On top of all this, you are stressed having received a scary diagnosis. However, PBC is not the dread condition it once was, as Urso has made a huge difference to people's lives. If you read through other posts on here, you will see that the vast majority of folk, after a period of readjustment, are able to get back to a pretty normal life, with typical life expectancy. But the stress of the diagnosis is still with you, as well as the feeling of post-trauma ... (almost) collapse. You no doubt held yourself together through all the waiting, and tests and examinations and meetings with GPs and consultants. Now your body and brain have probably gone, 'aahhhh ... now I need a rest' ... It's normal. Don't beat yourself up. It will get better, and with time you partner may well come to understand more - I know mine has.

    Meanwhile, try to treat yourself, be kind to yourself, avoid stress, do things you love and make you feel happy. Spoil yourself. And you can always come back on here to chat.

    Take care,


    PS If you are not already a memner of the PBC Foundation, then join. there's a link to their website at the top of this page, and you can phone their advisors for a chat. Also, if you join you will get the handbook - you could leave it around, casually open at an appropriate page for you partner to read, maybe????

  • Hello Michelle2015.

    Well from experience urso doesn't seem to be something you take and automatically feel the difference.

    I was diagnosed Dec 2010 with PBC and started on urso. I had started itching early 2010, that was the reason I went to the GP. At the time I was fatigued but never thought anything of it due to the fact I was a Manager in a retail shop and working over my allotted weekly hours. I thought my itching got a bit worse following taking urso but can't say if that was right or not as over the last 4yrs the itching has shifted to night time and back during 2010 it was almost 24hrs a day. I also developed heartburn after starting urso but this and a bit of tummy bloating did vanish within a few months of starting on urso.

    The fatigue in my case vanished at some point during 2011. With improved blood results over the last 4 years although they are still abnomal they have been slowly coming down in that time.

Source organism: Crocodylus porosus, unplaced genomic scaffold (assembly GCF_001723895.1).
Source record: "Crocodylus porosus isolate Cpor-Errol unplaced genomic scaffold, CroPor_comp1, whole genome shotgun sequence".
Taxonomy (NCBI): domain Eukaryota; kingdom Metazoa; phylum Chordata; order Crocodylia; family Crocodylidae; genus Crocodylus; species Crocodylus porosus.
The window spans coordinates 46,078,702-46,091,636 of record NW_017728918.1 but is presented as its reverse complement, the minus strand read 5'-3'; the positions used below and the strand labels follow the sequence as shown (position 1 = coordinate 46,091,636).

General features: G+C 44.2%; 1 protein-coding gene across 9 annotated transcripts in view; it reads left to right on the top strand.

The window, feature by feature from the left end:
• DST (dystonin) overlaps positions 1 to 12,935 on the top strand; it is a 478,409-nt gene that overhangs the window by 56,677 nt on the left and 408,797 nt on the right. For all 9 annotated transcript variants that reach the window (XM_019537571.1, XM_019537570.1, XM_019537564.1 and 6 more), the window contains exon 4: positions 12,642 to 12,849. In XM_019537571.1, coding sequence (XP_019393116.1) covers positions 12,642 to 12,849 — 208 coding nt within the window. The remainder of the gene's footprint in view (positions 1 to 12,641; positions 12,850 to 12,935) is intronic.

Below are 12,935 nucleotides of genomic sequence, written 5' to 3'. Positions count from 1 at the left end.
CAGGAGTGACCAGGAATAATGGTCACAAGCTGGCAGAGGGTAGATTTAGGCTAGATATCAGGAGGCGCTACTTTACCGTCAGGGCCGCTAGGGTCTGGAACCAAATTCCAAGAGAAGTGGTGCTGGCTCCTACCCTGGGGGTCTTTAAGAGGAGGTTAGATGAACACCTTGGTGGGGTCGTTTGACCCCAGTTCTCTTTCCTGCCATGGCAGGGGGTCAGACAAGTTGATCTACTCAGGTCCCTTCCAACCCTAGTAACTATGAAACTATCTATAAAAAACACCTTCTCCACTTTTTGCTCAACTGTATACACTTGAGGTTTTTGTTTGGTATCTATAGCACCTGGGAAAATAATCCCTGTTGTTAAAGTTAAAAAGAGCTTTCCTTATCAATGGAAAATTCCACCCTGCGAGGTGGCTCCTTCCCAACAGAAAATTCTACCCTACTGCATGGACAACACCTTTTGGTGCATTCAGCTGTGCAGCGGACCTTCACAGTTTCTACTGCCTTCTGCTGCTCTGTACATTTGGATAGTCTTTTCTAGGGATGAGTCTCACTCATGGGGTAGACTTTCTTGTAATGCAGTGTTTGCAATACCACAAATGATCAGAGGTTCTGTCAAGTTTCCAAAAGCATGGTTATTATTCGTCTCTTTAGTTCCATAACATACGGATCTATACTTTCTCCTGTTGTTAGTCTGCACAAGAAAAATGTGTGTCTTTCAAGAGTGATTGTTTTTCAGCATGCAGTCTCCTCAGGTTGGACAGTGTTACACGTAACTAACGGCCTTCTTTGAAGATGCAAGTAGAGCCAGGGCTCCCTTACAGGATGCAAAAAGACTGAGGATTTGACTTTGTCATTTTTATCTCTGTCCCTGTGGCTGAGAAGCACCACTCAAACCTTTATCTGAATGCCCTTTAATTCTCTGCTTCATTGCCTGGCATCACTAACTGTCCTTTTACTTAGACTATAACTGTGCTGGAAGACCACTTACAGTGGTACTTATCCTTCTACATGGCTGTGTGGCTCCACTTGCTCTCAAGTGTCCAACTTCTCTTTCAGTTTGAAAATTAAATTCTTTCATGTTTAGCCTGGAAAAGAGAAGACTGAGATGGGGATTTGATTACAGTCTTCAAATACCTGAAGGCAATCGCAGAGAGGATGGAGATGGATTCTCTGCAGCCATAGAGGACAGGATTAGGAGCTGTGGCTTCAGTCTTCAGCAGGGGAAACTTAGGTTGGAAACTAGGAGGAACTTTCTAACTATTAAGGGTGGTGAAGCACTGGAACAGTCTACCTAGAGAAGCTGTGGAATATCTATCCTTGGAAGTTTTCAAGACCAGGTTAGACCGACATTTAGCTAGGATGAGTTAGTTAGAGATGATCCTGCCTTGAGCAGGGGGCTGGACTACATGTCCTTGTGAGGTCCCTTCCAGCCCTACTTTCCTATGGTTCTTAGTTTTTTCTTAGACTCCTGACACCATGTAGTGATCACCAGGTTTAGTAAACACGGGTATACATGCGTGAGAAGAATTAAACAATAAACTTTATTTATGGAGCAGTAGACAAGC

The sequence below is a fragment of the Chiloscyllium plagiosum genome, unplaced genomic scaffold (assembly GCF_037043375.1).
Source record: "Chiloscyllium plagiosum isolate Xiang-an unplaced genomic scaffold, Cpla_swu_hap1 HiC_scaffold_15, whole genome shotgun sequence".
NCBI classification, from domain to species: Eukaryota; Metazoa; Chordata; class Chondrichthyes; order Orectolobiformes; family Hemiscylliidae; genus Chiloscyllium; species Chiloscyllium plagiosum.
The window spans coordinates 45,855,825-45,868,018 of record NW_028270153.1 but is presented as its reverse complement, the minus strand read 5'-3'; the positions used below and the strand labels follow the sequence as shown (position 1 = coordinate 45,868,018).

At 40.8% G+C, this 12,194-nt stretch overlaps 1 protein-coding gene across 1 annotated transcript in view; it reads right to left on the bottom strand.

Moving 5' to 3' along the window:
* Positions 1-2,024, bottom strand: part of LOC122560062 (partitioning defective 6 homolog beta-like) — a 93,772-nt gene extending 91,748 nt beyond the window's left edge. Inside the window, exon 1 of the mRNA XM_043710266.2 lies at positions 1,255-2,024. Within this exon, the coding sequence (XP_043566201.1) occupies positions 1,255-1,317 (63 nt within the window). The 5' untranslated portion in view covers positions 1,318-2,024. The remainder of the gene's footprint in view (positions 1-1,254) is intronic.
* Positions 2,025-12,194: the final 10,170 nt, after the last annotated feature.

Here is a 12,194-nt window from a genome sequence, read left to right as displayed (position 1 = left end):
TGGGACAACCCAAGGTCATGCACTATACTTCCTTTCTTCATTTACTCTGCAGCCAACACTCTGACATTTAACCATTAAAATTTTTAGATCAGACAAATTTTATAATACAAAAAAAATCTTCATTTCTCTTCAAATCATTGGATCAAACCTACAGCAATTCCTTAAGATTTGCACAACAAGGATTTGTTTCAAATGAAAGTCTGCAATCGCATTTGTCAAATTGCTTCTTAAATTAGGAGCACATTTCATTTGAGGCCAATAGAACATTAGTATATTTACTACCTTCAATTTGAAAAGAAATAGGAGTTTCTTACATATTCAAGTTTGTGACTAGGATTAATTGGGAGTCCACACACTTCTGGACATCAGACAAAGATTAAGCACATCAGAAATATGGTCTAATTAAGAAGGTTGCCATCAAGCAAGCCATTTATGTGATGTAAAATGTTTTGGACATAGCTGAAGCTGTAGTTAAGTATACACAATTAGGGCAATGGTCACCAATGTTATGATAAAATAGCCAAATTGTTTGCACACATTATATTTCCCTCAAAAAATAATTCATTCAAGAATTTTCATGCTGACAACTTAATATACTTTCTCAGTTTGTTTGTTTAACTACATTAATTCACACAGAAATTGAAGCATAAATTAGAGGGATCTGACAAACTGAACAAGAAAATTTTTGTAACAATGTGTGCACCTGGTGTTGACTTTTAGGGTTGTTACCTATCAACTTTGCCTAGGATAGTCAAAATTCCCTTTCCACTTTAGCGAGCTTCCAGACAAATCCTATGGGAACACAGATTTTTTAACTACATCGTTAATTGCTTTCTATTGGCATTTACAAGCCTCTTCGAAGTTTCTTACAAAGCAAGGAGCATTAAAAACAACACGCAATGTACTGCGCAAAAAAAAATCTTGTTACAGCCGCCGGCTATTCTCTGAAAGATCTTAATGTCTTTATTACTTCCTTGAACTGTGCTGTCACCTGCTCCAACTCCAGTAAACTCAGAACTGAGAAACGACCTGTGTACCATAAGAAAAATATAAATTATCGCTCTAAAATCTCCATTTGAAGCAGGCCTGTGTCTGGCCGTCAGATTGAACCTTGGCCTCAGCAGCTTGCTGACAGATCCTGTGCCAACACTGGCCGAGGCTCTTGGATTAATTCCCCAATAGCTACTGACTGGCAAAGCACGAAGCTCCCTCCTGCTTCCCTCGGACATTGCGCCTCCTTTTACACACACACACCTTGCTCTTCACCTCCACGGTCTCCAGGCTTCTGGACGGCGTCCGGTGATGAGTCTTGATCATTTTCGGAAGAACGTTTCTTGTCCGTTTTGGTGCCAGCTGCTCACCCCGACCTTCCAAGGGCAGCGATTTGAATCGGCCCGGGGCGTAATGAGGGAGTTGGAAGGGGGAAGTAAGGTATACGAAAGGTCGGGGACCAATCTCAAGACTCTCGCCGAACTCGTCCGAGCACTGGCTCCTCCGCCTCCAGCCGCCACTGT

I think it is a case of taking urso and then with the liver not struggling as it probably was pre-urso slowly we start to regain a bit of normality back to our digestive system and certain symptons can improve somewhat. The thing is though with PBC itching and fatigue are apparently the main symptons and taking urso is no guarantee that they can eradicate these two, most taking urso with improved bloods can find that things do change a bit.

    Due to the fact too that you are only recently diagnosed as I take it you are with starting urso then I expect the fact you have PBC and you are early days with it all has added further to how you are currently feeling. I think you need time to get used to having PBC - I never thought I would but I have over time - and with more time and improved bloods you do start to feel a whole lot differently.

    I was 46 at diagnosis and after some time, my husband and I decided it was a case of enjoy life as we can as you never know what is round the corner. Make those memories and live the day as it is the last if you can.

    I wasn't sure how I'd be a few years down the line from taking urso but here I am 4yrs on and almost 5yrs when I started itching.

    I shrug aside what could happen worst scenario with PBC as I refuse to think about it. I decided long ago that I would deal with things as and when and not waste time thinking about what could be as it m ight never happen.

    Now you are on urso, take extra care of yourself. I eat healthily than I thought I did pre-PBC (I was never at the doctor pre-2010) and go with how I feel day-to-day. There are the ups and the downs but that is also how life is regardless.

  • Michelle 2015

    I was diagnosed Feb 2012 with PBC, Dr kept on asking me what symptoms I felt, I replied none (apart from not feeling 18 yrs old!! (I was 60)) put on Urso etc, then 3 months later I started to feel ALL the classic symptoms of PBC including fatigue, and encephalopathy (big style, behaving very weirdly, Citalopram helped as did Rifaxomin) Anyway it seems from 20 /20 of hindsight, my PBC was probably 20 years old, I just noticed it at the very end, and the last 2 years I became exceedingly ill, liver transplant 02 Nov 2014 and today I feel like a new person, so yes, it can happen like that, NOTE I am not saying you will neccessarily follow my route, but what you describe happened to me!

  • So great to hear of your successful transplant and wishing you a wonderful rest of your life! That's fabulous news.

    All the very best,


  • Thanks everyone, it's good to be able to talk about it with people who understand